Jyoti Basu, who ruled Bengal for a record 23 years but was stopped by his party from becoming Prime Minister, died today minutes before noon after a 17-day battle with pneumonia. He was 95. As he had wished, his body will be donated to the medical school. [Full story here]
Below, from The Telegraph, Calcutta:
Born to charm
Sunanda K. Datta-Ray in The Telegraph:
Manmohan Singh once adapted a famous comment about Britain’s R.A. Butler to say that Jyoti Basu was the best prime minister India had never had. The prime minister may long ago have outgrown that personal view privately expressed before he held a governmental position; but there is no denying that Basu had a panache that never failed to impress. This writer too waxed eulogistic about the former chief minister in an anthology published about 15 years ago. It’s only when West Bengal is compared to other states that doubts about Basu’s long stewardship creep in.
People who worked with him in his early years in politics say he strove to model himself on Bidhan Chandra Roy, his hero. If so, the main resemblance was in his relationship with his party. Basu towered over his comrades as Roy had done over other Congressmen. He also had a broader perspective than other Bengali Marxists. Legend had it that he was on first-name terms with Indira Gandhi, whom he had known as a student in England. Others (P.N. Haksar, Bhupesh Gupta, Mohan Kumaramangalam) had also fallen under Rajani Palme Dutt’s spell and returned to join either politics (Congress or communist), law or the civil service. But surrounded by sycophantic civil servants, Basu was intolerant of independent appraisals. More:
Master of the politics of feasibility
Ashok Mitra, a younger comrade, pays homage to Jyoti Basu.
India is to be without Jyoti Basu. The new reality will not sink easily into most minds. For most of the past half-a-century, the man had filled a crucial spot in the country’s political landscape. It was a movable spot since circumstances were evolving all the time, but the picture would never be complete without this man’s position and point of view. Allies, permanent or temporary, would be there to seek his counsel. Adversaries, too, would be aware of the differences and the weight of his views. The general feeling of a lack of coordinates, which has accompanied the announcement of his passing, is therefore understandable. This vacuum of feelings will, however, be different from person to person. That too owes to the magic of his persona. He had a way of interacting on the individual plane with whomever he met.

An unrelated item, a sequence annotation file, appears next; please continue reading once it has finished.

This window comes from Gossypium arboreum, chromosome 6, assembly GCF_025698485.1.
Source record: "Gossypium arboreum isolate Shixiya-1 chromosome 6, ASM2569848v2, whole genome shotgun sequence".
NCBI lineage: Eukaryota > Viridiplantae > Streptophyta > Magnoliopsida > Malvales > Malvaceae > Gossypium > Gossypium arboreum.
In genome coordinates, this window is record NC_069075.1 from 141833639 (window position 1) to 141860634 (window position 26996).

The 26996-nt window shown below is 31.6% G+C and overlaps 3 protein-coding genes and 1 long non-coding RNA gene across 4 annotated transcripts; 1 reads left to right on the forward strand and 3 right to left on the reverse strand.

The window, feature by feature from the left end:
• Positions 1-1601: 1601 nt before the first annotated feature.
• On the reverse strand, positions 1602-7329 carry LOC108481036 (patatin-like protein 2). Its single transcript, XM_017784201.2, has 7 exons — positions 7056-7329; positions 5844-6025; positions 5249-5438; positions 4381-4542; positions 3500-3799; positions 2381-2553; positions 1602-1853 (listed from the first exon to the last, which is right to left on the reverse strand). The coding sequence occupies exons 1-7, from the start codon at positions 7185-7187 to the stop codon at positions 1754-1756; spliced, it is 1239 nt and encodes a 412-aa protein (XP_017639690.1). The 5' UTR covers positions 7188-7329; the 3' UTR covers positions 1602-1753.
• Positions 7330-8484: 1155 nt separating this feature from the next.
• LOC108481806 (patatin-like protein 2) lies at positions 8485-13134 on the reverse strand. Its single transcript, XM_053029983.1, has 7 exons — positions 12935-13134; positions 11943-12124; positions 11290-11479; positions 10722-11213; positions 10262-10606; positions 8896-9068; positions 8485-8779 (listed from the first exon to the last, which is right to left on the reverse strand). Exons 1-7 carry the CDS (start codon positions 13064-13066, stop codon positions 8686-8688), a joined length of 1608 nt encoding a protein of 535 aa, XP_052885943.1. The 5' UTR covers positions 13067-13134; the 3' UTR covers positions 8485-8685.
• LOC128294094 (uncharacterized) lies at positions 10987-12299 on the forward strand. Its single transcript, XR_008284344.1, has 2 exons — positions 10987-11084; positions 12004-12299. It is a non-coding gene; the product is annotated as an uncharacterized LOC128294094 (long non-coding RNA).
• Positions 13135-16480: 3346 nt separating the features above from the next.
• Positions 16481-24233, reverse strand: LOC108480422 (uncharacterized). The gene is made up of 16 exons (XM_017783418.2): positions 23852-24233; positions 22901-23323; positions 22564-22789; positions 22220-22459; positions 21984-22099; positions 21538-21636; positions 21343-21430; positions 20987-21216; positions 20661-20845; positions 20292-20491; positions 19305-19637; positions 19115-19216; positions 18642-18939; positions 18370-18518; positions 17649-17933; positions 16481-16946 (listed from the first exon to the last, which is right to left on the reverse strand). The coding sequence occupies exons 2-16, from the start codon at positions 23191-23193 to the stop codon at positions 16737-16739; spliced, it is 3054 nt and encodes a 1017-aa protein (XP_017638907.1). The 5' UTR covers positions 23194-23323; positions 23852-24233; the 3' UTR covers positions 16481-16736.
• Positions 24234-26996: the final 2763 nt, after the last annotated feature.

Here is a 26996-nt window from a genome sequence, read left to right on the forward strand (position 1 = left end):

And this is perhaps what charisma is about. After Subhas Chandra Bose, Jyoti Basu was the next idol the Bengali masses created and clung to. More
A patriarch remembered
Gopal Krishna Gandhi, till recently the governor of West Bengal:
“See my condition,” he said, “I have to meet you like this, sitting on my bed.” It was the day prior to his 95th birthday. “I can’t hear in one ear, and can’t see in one eye.” “You are not missing much,” I suggested, “there is so much around us one doesn’t want to hear and so much one does not like to see.” He smiled a wan smile, a variant of the dry smile of his that has been the photographer’s despair. I am not sure he had heard me.
When I went to call on him again on December 13, 2009, a day prior to my demitting office, he was weaker. He started the conversation by saying, “I cannot see, I cannot hear…” More
CPM’s Vajpayee? More like CPM’s Advani
And in The Indian Express, Saubhik Chakrabarti:
The biggest scandal in 30-plus years of Left rule in Bengal (of which two-thirds saw Basu as CM) is not poor industrial progress but the fate of the aam aadmi. There are tons of statistics. A few will make the point.
A warning first. Whenever Bengal’s data is assessed it is useful to remember Kolkata (Calcutta during Basu’s days in office) is an outlier, being by Bengal’s standards far richer and more modern than the rest of the state. To understand Bengal, one should look at its other 18 districts.
Consider, for instance, that Bengal’s official Human Development Report estimates that over 78% of Purulia’s population is below the poverty line. This is a shocking statistic for a state ruled for 20-plus years by a progressive moderate CM, whose policy centrepiece was agrarian change. Overall poverty levels in Bengal are better only compared to states like Bihar, UP, MP, Orissa and Jharkhand.
Bengal does poorly in schooling — its dropout rates for primary students are worse than all states save Bihar and some North-eastern states. Assam has more schools per lakh people. Himachal Pradesh has a better teacher-student ratio. More: